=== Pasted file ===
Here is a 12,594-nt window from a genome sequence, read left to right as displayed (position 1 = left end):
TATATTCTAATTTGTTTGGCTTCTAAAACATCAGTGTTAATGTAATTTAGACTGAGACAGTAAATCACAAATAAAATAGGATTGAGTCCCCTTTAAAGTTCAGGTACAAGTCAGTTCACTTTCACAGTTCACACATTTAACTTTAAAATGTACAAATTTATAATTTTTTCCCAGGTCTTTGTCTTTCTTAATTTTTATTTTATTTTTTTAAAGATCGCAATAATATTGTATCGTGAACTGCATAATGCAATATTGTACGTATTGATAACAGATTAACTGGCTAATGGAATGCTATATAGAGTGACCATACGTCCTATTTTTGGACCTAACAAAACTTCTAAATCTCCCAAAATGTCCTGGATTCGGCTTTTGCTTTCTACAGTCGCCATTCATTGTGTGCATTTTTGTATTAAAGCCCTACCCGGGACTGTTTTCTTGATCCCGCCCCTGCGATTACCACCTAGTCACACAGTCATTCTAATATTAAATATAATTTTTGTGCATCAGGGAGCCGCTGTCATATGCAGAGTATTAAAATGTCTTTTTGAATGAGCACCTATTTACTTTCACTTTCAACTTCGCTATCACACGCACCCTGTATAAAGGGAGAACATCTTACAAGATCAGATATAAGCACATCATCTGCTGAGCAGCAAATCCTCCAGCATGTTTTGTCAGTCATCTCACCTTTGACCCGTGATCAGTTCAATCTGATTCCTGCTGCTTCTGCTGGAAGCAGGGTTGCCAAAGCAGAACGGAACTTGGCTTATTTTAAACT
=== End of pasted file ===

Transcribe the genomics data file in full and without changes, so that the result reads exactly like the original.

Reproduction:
Here is a 12,594-nt window from a genome sequence, read left to right as displayed (position 1 = left end):
TATATTCTAATTTGTTTGGCTTCTAAAACATCAGTGTTAATGTAATTTAGACTGAGACAGTAAATCACAAATAAAATAGGATTGAGTCCCCTTTAAAGTTCAGGTACAAGTCAGTTCACTTTCACAGTTCACACATTTAACTTTAAAATGTACAAATTTATAATTTTTTCCCAGGTCTTTGTCTTTCTTAATTTTTATTTTATTTTTTTAAAGATCGCAATAATATTGTATCGTGAACTGCATAATGCAATATTGTACGTATTGATAACAGATTAACTGGCTAATGGAATGCTATATAGAGTGACCATACGTCCTATTTTTGGACCTAACAAAACTTCTAAATCTCCCAAAATGTCCTGGATTCGGCTTTTGCTTTCTACAGTCGCCATTCATTGTGTGCATTTTTGTATTAAAGCCCTACCCGGGACTGTTTTCTTGATCCCGCCCCTGCGATTACCACCTAGTCACACAGTCATTCTAATATTAAATATAATTTTTGTGCATCAGGGAGCCGCTGTCATATGCAGAGTATTAAAATGTCTTTTTGAATGAGCACCTATTTACTTTCACTTTCAACTTCGCTATCACACGCACCCTGTATAAAGGGAGAACATCTTACAAGATCAGATATAAGCACATCATCTGCTGAGCAGCAAATCCTCCAGCATGTTTTGTCAGTCATCTCACCTTTGACCCGTGATCAGTTCAATCTGATTCCTGCTGCTTCTGCTGGAAGCAGGGTTGCCAAAGCAGAACGGAACTTGGCTTATTTTAAACT